Monday, September 7, 2009
Sunday, August 23, 2009
Sunday, August 16, 2009
Thursday, August 13, 2009
Tuesday, July 28, 2009
Thursday, July 16, 2009
Wednesday, July 8, 2009
Monday, July 6, 2009
It is so amazing to me that just a few years ago almost no one had seen a wild clouded leopard. But thanks to the technology of camera traps, now many of us get at least frequent armchair "views" of these extraordinary cats. Here's the latest, taken in Sabah, Borneo's Tabin Wildlife Sanctuary during the research of Dr. Henry Bernard of the University of Malaysia, Sabah's Institute for Tropical Biology and Conservation.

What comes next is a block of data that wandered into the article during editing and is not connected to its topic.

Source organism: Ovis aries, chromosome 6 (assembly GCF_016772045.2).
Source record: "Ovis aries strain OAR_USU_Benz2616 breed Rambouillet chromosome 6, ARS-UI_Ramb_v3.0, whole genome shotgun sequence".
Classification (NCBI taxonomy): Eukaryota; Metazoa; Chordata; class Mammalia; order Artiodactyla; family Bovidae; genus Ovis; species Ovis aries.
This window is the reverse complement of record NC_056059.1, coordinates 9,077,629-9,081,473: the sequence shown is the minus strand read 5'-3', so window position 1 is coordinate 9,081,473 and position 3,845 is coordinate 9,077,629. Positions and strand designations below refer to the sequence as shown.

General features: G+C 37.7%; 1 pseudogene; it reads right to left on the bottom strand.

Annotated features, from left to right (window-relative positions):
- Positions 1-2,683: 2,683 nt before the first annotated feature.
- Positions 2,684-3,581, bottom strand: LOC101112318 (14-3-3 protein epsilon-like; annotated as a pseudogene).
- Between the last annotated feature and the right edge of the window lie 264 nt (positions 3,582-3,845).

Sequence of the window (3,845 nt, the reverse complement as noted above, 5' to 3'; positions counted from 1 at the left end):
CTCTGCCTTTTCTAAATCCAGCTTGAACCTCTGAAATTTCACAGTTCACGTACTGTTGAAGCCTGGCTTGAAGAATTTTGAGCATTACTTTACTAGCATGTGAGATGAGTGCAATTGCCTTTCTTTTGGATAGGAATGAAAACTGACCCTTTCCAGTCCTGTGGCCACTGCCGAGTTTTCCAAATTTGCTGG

He also got a wonderful shot of a bay cat:
Dr. Bernard is also partnering with the CLP to translate and distribute our forthcoming storybook, The Clouded Leopard's Secret, in Sabah. We are grateful to both him and his student, Danial Pamin, for sharing these photos with us.
Thursday, July 2, 2009
Here's Raja enjoying some sprigs today. He don't go quite as nuts as he sometimes does, but it's cute to see nonetheless.
Monday, June 8, 2009
Monday, May 25, 2009
Thursday, May 21, 2009
Bornean Wild Cat & Clouded Leopard Project
Andrew Hearn and Joanna Ross, Global Canopy Programme, Principal Investigators
Consequences of different forest management strategies for clouded leopards and other felids and viverrids in Sabah, Malaysia
Andreas Wilting, Leibniz Institute of Zoo and Wildlife Research, Principal Investigator
Conservation Genetics of Threatened and Endangered Bornean Wild Cats in Sabah, Malaysia